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Living up to being the man in my daughters’ lives

by | Jun 11, 2020

Being a father to two daughters comes with great responsibility in terms of teaching them what it means to be a good man, writes Jarrod Gabriel.

I grew up in a male-dominated family: even the dogs we had were male. In hindsight, it must have been difficult for my mom, who not only had to deal with so many males, but also because there was no one who could relate to her role.

Now, many (not that many) years later, I find myself in the same position, being the only male in a female-dominated family. This time the pets are cats and they are both females. Fortunately for me, my wife grew up in the same situation, being one of two daughters, so I’m relying a lot on her to tell me when I might need to back off to allow for the girly things that I just don’t get.

Being the first man in my daughters’ lives can be quite intimidating. In many ways, it sets the bar and forms the idea of what men are. In the beginning, this didn’t seem to have a noticeable effect, but now that they have a clear understanding that we are different, the gap has widened. I’ve always understood that I would not be the only man in their lives for very long, so it’s important that I make sure the image of what a man is, or can be, is addressed. That’s quite a tall order to deliver on and I realise that I will have far less influence over it than I think, but like most men, that’s not going to stop me from trying.

If I have learned anything from my experience as a dad, it’s that kids absorb more from what they witness and experience than what they are told. I have had many a conversation with my daughters based on logic. And while they surprise me at times with how well they grasp things, I’m sure it’s more the skill of knowing how to convince Dad that they get it, so the conversation can end. (Three-year-olds can be quite crafty – never underestimate them.)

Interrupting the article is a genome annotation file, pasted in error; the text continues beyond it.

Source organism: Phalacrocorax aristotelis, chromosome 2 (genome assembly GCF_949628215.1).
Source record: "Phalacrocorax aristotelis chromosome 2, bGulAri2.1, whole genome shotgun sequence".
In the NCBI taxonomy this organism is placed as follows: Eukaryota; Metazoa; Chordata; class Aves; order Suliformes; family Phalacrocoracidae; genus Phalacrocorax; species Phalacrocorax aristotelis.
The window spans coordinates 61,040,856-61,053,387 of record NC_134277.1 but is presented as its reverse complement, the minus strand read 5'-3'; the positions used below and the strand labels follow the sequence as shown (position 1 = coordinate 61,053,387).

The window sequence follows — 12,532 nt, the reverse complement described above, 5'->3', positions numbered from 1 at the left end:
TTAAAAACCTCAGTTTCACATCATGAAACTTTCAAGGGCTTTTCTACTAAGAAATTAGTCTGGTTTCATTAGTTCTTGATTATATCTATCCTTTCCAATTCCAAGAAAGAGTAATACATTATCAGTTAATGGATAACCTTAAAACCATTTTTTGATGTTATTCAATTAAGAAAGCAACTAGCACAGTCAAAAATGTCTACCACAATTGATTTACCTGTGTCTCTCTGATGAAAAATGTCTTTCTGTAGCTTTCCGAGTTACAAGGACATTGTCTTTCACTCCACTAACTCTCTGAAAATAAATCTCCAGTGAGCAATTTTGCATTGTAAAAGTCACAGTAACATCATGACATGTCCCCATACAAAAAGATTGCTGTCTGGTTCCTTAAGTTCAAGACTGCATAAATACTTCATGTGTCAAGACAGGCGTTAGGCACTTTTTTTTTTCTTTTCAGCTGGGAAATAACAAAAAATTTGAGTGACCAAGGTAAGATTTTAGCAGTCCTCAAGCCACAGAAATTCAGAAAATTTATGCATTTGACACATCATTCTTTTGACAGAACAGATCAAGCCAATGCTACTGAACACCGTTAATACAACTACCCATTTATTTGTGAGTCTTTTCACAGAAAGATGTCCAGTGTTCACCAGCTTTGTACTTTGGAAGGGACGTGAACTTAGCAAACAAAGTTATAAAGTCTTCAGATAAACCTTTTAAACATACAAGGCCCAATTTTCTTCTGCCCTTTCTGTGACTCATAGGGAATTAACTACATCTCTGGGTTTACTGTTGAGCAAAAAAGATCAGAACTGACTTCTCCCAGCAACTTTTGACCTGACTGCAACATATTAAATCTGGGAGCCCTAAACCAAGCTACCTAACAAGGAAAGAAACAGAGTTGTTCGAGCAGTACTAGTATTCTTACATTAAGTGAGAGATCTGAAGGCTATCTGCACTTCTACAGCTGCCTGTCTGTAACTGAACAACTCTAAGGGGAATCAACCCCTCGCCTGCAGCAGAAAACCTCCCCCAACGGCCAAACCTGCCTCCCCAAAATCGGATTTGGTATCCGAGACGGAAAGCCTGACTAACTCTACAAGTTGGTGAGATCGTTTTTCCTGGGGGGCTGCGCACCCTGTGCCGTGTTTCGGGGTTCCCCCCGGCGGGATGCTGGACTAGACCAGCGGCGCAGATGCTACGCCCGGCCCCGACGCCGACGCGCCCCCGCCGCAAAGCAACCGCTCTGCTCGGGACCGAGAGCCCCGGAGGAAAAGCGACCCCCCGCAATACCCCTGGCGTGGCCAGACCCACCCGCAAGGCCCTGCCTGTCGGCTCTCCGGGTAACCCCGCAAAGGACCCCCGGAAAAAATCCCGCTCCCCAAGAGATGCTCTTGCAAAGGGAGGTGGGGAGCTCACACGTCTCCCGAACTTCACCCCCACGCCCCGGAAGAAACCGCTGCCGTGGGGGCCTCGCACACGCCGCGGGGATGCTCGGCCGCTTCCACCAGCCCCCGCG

I then adopted teaching by example, which can be a lot easier said than done. How you deal with a call on the phone, how you react to being cut off in traffic, when you clean up after yourself, when you listen to the nuances of their social lives at school despite having a deadline, when you are at a braai and there is a clear division of gender, the way you apologise or accept an apology, the way in which you show strength, how you show vulnerability – they watch, they see, they absorb.

That’s a lot of gender-related things to think about, so I tried to narrow it down to two simple principles. The first was that I made it less about what defines a male and more about what she does not have to be defined by. I do the dishes and clean up a lot more, not because cleaning up is not a woman’s responsibility, it’s everyone’s, including the kids. I make a note to take my wife’s advice and decisions in front of them, not because a woman needs a man’s public approval but for them to see my wife is just the better person to make decisions on some matters.

There are many other examples but it’s about making this whole thing about them and not about me. I’d rather spend my time placing the focus on them understanding their own roles better than to try and craft some narrative about what males are because that is where I would want them to place their focus as well.

The second thing I do is expose them to a wide range of things that are seen as “boy activities” by some. Building robots and playing with electronics, martial arts, digging in the dirt, etc. The point, however, isn’t for them to be less “girly” or to be advocating for these activities being non-gender-framing. The point is to show them this stuff because I like these things. What better way for them to understand their dad than by sharing in an activity that he likes and spending time together? To focus less on the “role” and more on the person because that’s what most of us forget about our parents. They are people too, with interests, hobbies, and passions just like them.

As parents, we want to put on our best side but they will figure it out that you are hiding stuff (crafty, remember?). Teach them by example that it’s okay to be who you are because that’s a lesson they need to get way more than how much of a role any single man plays in their life.



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